Afghan parliament suspends outspoken female lawmaker after critical TV interview

Joya said Monday that if she could not remain in the parliament, she would fight against "criminals" independently.

The International Herald Tribune , May 21, 2007

Malalai Joya in Press Conference in Kabul on May 21
Malalai Joya, in a press conference in Kabul on May 21, 2007 vows to continue her fight against warlords. (AP photo)

KABUL, Afghanistan (AP): Afghanistan's lower parliamentary house voted Monday to suspend an outspoken female lawmaker, who has enraged former mujahedeen fighters now in President Hamid Karzai's U.S.-backed government.

The lawmaker, Malalai Joya, 29, said in a recent interview with private Afghan station Tolo TV that the country's parliament was like a "stable or zoo."

"This is a word that fits — a cattle house is full of animals, like a cow giving milk, a donkey carrying something, a dog that's loyal," Joya said.

The video was shown in the legislature Monday, and angry lawmakers voted to suspend her, said parliamentary spokesman Haseb Noori.

No formal vote count was held, but a clear majority of lawmakers voted to suspend her for the rest of her five-year term by raising colored cards, Noori said.

Parliament's Article 70 forbids lawmakers from insulting one another, Noori said.

Joya, elected in 2005, said the vote was a "political conspiracy" and that she had been told Article 70 was written specifically for her. She did not say who told her.

"Since I've started my struggle for human rights in Afghanistan, for women's rights, these criminals, these drug smugglers, they've stood against me from the first time I raised my voice at the Loya Jirga," she said, referring to the constitution-drafting constitution held several years ago.

Lower house speaker Yunus Qanooni told lawmakers that Joya's case would be introduced to "the court," without elaborating. When lawmakers asked why, Qanooni said, "If there is any issue, the court will explain it."

It was not immediately clear if a court could overturn Joya's suspension.

Joya, a women's rights campaigner from Farah province, rose to prominence in 2003 when she branded powerful Afghan warlords as criminals during the Loya Jirga.

Many commanders who fought occupying Soviet troops in the 1980s still control provincial fiefdoms, and have been accused of human rights abuses and corruption.

After ousting the Soviets, the militias turned on each other in a brutal civil war that destroyed most of the capital, Kabul.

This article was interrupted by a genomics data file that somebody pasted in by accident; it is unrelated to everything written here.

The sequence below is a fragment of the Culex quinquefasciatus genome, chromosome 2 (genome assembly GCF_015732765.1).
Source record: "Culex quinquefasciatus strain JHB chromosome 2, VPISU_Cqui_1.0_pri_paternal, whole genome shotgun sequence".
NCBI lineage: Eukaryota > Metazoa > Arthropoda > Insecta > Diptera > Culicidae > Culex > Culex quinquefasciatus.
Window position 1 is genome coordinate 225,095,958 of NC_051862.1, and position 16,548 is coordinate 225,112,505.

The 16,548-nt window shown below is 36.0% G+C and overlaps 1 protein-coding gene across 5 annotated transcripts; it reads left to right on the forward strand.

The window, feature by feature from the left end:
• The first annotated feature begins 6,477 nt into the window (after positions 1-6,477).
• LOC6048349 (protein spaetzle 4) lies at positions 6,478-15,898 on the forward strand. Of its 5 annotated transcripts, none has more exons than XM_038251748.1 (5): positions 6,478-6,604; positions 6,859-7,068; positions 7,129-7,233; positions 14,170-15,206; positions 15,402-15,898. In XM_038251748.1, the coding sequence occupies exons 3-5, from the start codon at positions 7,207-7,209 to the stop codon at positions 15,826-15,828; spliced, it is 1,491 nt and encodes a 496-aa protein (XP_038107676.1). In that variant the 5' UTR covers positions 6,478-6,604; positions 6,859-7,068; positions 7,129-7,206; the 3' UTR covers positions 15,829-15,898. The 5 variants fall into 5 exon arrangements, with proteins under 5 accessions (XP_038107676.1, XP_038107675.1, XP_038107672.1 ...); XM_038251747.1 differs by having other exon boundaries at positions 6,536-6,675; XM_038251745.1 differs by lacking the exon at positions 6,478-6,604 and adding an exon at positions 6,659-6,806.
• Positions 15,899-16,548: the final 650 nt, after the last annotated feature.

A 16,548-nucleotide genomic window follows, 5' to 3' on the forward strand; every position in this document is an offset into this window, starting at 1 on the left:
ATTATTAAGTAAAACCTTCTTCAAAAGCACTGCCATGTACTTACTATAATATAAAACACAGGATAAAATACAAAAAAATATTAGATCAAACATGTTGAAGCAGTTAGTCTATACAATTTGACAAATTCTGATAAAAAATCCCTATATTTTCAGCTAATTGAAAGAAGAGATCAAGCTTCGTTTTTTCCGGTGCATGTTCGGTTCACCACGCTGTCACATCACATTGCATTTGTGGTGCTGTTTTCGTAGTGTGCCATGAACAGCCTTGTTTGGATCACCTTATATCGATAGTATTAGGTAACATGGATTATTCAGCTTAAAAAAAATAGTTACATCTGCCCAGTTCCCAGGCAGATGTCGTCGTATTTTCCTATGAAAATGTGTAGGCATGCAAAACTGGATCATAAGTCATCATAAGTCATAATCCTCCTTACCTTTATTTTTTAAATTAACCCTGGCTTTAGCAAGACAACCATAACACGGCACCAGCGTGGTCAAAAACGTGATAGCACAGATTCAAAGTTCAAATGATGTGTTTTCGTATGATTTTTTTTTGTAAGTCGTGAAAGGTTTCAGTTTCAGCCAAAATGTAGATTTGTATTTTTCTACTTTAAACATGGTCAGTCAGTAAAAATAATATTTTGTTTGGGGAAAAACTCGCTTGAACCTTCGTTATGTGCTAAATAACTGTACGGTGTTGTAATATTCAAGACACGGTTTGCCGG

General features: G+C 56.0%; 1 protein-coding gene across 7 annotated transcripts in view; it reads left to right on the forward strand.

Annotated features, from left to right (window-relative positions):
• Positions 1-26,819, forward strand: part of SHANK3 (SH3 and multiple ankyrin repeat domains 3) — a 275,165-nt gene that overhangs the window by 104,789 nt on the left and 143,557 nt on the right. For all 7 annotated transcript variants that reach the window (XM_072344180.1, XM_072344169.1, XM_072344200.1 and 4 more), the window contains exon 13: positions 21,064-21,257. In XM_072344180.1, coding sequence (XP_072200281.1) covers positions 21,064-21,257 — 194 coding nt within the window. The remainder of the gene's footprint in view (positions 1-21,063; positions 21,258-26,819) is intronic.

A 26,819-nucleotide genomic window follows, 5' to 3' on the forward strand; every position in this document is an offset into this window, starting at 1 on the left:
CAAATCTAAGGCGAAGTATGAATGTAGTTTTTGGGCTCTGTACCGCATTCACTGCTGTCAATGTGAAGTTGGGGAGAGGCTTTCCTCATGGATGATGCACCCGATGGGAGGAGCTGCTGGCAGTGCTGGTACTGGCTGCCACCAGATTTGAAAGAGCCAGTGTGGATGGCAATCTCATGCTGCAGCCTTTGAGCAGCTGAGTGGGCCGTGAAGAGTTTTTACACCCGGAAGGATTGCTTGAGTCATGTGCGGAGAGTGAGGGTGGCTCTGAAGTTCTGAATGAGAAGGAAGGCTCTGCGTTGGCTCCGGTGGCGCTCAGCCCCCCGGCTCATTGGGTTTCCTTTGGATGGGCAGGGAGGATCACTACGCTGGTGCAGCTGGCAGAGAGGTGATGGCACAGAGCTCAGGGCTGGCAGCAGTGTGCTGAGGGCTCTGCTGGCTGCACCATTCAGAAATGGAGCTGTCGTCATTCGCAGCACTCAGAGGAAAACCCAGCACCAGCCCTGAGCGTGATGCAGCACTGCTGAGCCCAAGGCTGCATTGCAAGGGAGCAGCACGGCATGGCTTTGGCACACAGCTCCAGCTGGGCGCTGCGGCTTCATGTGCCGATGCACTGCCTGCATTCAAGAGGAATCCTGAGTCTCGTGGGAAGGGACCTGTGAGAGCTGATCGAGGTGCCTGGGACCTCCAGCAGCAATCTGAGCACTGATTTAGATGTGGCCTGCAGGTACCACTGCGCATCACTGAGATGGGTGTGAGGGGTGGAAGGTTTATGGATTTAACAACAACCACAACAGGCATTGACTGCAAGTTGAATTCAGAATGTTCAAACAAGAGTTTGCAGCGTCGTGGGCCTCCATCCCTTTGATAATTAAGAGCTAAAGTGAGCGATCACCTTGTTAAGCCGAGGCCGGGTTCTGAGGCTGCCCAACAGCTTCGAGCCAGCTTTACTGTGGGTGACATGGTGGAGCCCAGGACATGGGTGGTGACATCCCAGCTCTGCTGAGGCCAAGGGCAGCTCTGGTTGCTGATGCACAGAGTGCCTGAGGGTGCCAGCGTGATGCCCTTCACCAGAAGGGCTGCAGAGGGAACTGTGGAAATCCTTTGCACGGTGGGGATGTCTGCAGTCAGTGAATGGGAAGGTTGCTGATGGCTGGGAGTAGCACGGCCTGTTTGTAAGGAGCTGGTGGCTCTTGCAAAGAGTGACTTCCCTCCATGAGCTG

Some faction leaders, like former President Burhanuddin Rabbani and Abdul Rasul Sayyaf, a deeply conservative Islamist, have been elected as lawmakers. Others, like northern strongman Abdul Rashid Dostum, were appointed to the government by Karzai.

Sayed Alami Balkhi, a lawmaker from the northern province of Balkh, said the speaker of the upper house had sent the lower house a letter Sunday, saying Joya had humiliated and attacked both houses.

"If the lower house does not take a decision about her, we will take a decision," Balkhi quoted the letter as saying.

Joya's outspoken ways have earned her many enemies in Afghanistan. In February, during a rally to support a proposed amnesty for Afghans suspected of war crimes, thousands of former fighters shouted "Death to Malalai Joya!"

Last May, Joya called some lawmakers "warlords" in a parliamentary speech, prompting some lawmakers to throw water bottles at her. A minor scuffle broke out between her supporters and detractors, and Joya later said some legislators had threatened to rape her as payback.

Joya said Monday that if she could not remain in the parliament, she would fight against "criminals" independently.

She said if anything were to happen to her — a reference to a possible assassination attempt — that "everyone would know" that people she has criticized would be responsible.

"I'm not alone," she told reporters. "The international community is with me and all the Afghan people are with me."